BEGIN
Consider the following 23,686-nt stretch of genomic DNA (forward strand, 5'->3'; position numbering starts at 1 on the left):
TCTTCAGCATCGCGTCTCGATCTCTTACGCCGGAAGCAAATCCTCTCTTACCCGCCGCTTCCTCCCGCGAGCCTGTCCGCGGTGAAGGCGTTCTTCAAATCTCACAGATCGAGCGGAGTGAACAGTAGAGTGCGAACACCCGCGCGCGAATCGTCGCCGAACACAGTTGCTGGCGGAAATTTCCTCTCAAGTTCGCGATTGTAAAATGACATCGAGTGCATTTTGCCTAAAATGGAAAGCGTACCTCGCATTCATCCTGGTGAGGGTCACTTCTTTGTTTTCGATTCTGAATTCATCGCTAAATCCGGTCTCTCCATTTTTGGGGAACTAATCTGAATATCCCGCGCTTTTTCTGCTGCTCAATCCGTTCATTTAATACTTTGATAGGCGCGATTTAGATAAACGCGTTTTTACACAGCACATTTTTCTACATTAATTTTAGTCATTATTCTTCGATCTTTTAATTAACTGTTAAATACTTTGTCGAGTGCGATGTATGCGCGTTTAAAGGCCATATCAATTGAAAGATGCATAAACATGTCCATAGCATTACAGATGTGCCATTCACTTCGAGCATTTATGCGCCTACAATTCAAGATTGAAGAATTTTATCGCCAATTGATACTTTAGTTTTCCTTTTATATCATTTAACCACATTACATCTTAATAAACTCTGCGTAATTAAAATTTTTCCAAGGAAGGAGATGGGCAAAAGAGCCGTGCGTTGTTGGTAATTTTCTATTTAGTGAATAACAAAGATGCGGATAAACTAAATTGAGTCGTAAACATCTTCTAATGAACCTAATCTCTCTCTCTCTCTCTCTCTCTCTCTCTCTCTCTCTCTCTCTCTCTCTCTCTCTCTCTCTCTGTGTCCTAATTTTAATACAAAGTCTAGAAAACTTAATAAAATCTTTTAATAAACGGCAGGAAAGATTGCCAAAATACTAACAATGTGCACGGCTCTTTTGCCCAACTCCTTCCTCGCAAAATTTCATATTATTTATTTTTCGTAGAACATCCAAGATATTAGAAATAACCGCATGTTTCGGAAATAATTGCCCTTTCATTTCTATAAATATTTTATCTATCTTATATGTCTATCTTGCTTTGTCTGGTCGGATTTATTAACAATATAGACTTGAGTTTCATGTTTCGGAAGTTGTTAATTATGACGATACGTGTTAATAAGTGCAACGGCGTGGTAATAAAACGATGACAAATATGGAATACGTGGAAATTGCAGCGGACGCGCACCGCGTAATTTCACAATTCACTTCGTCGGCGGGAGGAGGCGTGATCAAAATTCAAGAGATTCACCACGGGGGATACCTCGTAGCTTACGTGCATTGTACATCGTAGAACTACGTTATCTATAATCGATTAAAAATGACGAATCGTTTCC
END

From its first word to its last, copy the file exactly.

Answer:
Consider the following 23,686-nt stretch of genomic DNA (forward strand, 5'->3'; position numbering starts at 1 on the left):
TCTTCAGCATCGCGTCTCGATCTCTTACGCCGGAAGCAAATCCTCTCTTACCCGCCGCTTCCTCCCGCGAGCCTGTCCGCGGTGAAGGCGTTCTTCAAATCTCACAGATCGAGCGGAGTGAACAGTAGAGTGCGAACACCCGCGCGCGAATCGTCGCCGAACACAGTTGCTGGCGGAAATTTCCTCTCAAGTTCGCGATTGTAAAATGACATCGAGTGCATTTTGCCTAAAATGGAAAGCGTACCTCGCATTCATCCTGGTGAGGGTCACTTCTTTGTTTTCGATTCTGAATTCATCGCTAAATCCGGTCTCTCCATTTTTGGGGAACTAATCTGAATATCCCGCGCTTTTTCTGCTGCTCAATCCGTTCATTTAATACTTTGATAGGCGCGATTTAGATAAACGCGTTTTTACACAGCACATTTTTCTACATTAATTTTAGTCATTATTCTTCGATCTTTTAATTAACTGTTAAATACTTTGTCGAGTGCGATGTATGCGCGTTTAAAGGCCATATCAATTGAAAGATGCATAAACATGTCCATAGCATTACAGATGTGCCATTCACTTCGAGCATTTATGCGCCTACAATTCAAGATTGAAGAATTTTATCGCCAATTGATACTTTAGTTTTCCTTTTATATCATTTAACCACATTACATCTTAATAAACTCTGCGTAATTAAAATTTTTCCAAGGAAGGAGATGGGCAAAAGAGCCGTGCGTTGTTGGTAATTTTCTATTTAGTGAATAACAAAGATGCGGATAAACTAAATTGAGTCGTAAACATCTTCTAATGAACCTAATCTCTCTCTCTCTCTCTCTCTCTCTCTCTCTCTCTCTCTCTCTCTCTCTCTCTCTCTCTCTCTGTGTCCTAATTTTAATACAAAGTCTAGAAAACTTAATAAAATCTTTTAATAAACGGCAGGAAAGATTGCCAAAATACTAACAATGTGCACGGCTCTTTTGCCCAACTCCTTCCTCGCAAAATTTCATATTATTTATTTTTCGTAGAACATCCAAGATATTAGAAATAACCGCATGTTTCGGAAATAATTGCCCTTTCATTTCTATAAATATTTTATCTATCTTATATGTCTATCTTGCTTTGTCTGGTCGGATTTATTAACAATATAGACTTGAGTTTCATGTTTCGGAAGTTGTTAATTATGACGATACGTGTTAATAAGTGCAACGGCGTGGTAATAAAACGATGACAAATATGGAATACGTGGAAATTGCAGCGGACGCGCACCGCGTAATTTCACAATTCACTTCGTCGGCGGGAGGAGGCGTGATCAAAATTCAAGAGATTCACCACGGGGGATACCTCGTAGCTTACGTGCATTGTACATCGTAGAACTACGTTATCTATAATCGATTAAAAATGACGAATCGTTTCC